NEWS
June 3, 1997
IN THOSE FIRST numb hours after a bomb destroyed a federal office building in Oklahoma City on the morning of April 19, 1995, killing 168 people, speculation inevitably turned toward an international terrorist conspiracy. Who else could wish such harm on so many direct victims, as well as on their families, their community and their country?Yesterday, a jury in Denver found beyond a reasonable doubt that the perpetrator of the worst act of domestic terrorism in United States history was not some shadowy international figure but rather a 29-year-old decorated veteran of the U.S. Army.
NEWS
By Jon Morgan and Jon Morgan,SUN STAFF | May 15, 2000
ATLANTA - It's the kind of case prosecutors dread: a grisly multiple homicide committed well after midnight during a street brawl. Fists, knives and bullets flew. Glass shattered. And everybody took off before the police got there. Toss in drunken witnesses, dim lighting and some of the best - and costliest - legal defense talent in the South, and you get a sense of the challenge that confronts Fulton County District Attorney Paul Howard and his team as they prosecute Ravens linebacker Ray Lewis and two co-defendants.
EXPLORE
August 2, 2011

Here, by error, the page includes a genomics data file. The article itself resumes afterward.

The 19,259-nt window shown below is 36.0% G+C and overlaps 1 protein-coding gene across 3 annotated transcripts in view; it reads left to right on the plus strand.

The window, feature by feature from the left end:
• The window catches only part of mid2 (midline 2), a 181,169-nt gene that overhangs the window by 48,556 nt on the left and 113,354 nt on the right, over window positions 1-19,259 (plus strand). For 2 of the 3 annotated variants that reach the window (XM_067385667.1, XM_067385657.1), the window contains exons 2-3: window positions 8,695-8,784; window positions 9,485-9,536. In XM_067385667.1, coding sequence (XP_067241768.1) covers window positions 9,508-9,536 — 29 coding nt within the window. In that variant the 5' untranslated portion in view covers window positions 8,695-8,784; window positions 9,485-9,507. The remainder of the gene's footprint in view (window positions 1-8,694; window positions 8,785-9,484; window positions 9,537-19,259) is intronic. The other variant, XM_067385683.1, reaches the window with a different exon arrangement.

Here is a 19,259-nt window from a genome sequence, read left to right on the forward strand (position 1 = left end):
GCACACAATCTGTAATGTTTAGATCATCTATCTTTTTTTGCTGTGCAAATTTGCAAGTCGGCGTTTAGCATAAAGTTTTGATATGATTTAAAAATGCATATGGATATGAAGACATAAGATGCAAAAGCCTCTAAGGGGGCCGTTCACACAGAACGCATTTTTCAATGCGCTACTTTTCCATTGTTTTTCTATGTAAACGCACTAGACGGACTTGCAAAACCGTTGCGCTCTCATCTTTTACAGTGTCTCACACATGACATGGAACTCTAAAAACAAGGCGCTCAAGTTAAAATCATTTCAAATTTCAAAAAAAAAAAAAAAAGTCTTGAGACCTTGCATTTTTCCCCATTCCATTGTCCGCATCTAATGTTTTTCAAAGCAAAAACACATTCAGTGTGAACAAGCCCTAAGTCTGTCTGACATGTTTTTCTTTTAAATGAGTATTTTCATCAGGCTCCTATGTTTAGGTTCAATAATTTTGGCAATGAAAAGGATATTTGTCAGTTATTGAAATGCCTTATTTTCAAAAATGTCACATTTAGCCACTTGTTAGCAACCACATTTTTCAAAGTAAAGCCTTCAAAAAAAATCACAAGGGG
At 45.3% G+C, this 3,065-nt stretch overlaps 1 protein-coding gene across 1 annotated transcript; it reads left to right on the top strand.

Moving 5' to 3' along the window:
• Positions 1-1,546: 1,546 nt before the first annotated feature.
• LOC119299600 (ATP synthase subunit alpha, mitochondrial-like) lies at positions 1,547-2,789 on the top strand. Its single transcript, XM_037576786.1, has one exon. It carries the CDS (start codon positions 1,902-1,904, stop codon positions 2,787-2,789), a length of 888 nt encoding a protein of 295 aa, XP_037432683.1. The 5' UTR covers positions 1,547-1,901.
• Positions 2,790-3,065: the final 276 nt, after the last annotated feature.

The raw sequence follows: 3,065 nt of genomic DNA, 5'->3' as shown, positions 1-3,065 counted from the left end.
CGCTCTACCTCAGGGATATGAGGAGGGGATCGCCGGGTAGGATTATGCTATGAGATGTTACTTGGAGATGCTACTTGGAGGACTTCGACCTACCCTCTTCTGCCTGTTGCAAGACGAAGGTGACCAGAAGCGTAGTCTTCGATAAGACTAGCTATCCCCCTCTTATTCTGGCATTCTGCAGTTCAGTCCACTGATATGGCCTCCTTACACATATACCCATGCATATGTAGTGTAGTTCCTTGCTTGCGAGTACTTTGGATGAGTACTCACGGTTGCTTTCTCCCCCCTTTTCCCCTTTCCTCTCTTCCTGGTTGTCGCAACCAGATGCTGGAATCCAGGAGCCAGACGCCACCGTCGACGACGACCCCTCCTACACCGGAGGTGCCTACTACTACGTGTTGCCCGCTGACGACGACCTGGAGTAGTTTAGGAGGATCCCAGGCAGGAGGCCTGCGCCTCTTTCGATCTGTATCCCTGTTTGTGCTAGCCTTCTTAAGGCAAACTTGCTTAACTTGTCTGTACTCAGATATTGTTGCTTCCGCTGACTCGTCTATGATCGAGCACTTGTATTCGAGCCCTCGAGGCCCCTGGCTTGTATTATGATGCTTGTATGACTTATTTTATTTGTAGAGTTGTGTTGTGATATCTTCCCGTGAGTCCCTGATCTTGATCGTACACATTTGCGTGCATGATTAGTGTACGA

Reasonable doubt. It's the standard by which we are judged in the criminal courts in this country, but it's a standard that's neither easy to define nor easy for prosecutors to establish. Hung juries, like the one that failed to reach a verdict last week in the case of a suspected high ranking member of the Bloods street gang, are the hallmark of a legal system that struggles with what it means to have reasonable doubt. The fate of the defendant in this case remains an open question.
NEWS
By Darren M. Allen and Darren M. Allen,Sun Staff Writer | July 19, 1994
The state's highest court has refused to review the reversal of a cocaine-distribution conviction of a Westminster man believed to be serving the longest prison sentence for drug dealing ever handed down in a Carroll County court.Without comment, the Court of Appeals last week declined to review Noland Maurice Rheubottom's case. Earlier this year, the Court of Special Appeals reversed Rheubottom's cocaine distribution conviction of Jan. 20, 1993, his third in four years.That court said Carroll Circuit Judge Raymond E. Beck Sr. failed to instruct the jury about incorrect statements made by a county prosecutor in his closing arguments.
NEWS
By Mike Farabaugh and Mike Farabaugh,Sun Staff Writer | May 1, 1994